Brooklyn students rally against gun violence in their communities

BROOKLYN, N.Y. — More than 700 students from Ascend charter schools protested gun violence on the steps of Brooklyn Borough Hall Friday.

Each of them were classmates of 15-year-old Rohan Levy, who was shot and killed while hanging out with friends near his East Flatbush home just one year ago. Levy's mother, Nadine Sylvester, and sister, Kyla Robotham, are keeping his legacy alive by leading the calls to end gun violence.

"He was like my best friend. He was like the other half of me," Kyla said.

"It feels like 10-thousand years. There's not a day that goes by when I don't think about my son. It hurts everyday," Nadine said.

The rally comes in light of recent school shootings across the country. But parents and politicians say it's a reality their children live with everyday in their neighborhoods. In fact, as members of their communities marched for the victims of the Parkland shooting last month, four people were shot in Brownsville and East New York, including a one-year-old child.

"We have had this type of violence in communities of color for quite some time. And while I sympathize with many of the mass shootings that have happened at school, this is something that happens to our young people every day," Nadine said.

While much of the discussion about gun reform revolves around high caliber fire arms, the Brooklyn students and their families deal with issues around smaller illegal hand guns and gang violence in their communities.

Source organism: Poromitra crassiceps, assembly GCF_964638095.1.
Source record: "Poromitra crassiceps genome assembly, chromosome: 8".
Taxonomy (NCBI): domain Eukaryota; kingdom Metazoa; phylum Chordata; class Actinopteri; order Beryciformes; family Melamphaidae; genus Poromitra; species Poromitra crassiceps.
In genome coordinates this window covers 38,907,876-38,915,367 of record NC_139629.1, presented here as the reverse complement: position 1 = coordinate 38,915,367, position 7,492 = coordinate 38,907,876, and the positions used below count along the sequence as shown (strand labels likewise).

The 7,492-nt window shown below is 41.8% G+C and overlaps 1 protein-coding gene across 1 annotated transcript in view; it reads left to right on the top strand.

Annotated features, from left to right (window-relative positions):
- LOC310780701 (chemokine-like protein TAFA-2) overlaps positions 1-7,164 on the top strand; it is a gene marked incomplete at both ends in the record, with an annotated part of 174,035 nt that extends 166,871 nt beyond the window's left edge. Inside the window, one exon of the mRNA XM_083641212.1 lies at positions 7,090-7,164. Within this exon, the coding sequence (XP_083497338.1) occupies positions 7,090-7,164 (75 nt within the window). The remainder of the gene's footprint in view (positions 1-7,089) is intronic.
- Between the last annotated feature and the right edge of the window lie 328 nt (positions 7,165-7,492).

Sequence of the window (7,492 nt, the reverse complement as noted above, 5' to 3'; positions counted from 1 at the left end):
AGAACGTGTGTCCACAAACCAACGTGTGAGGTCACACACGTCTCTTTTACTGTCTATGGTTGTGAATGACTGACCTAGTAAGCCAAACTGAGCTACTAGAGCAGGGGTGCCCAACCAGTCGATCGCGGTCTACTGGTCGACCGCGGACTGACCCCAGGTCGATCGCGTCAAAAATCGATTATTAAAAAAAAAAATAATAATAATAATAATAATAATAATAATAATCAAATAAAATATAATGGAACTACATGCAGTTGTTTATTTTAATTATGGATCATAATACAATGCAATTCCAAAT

"When we talk about how do we change gun reforms, we're not trying to change gun reforms just in Virginia or just in Parkland, we want to change it on Park Place in Brooklyn just as well," Brooklyn Borough President Eric Adams said.

Instead of fighting fire with fire, educators and students called on the words of Dr. Martin Luther King Junior to combat gun violence across the country, choosing to use light to end the darkness.

"I'm asking that instead of increased police presence that we invest in schools, that we invest in school personnel. That we provide after school programs for our children and opportunities for enrichment of our young people," Marsha Gadsden, Director of Brooklyn Ascend Middle School, said.

For students like Kyla, any change will be come too late. But she says if rallies like this can help change the reality for her and her classmates, her brother won't have died in vain.

"Being that we're out here, I feel like we can get our point across, and I can have some sort of justice for my brother because they're doing everything they. But that piece can't be restored," she said.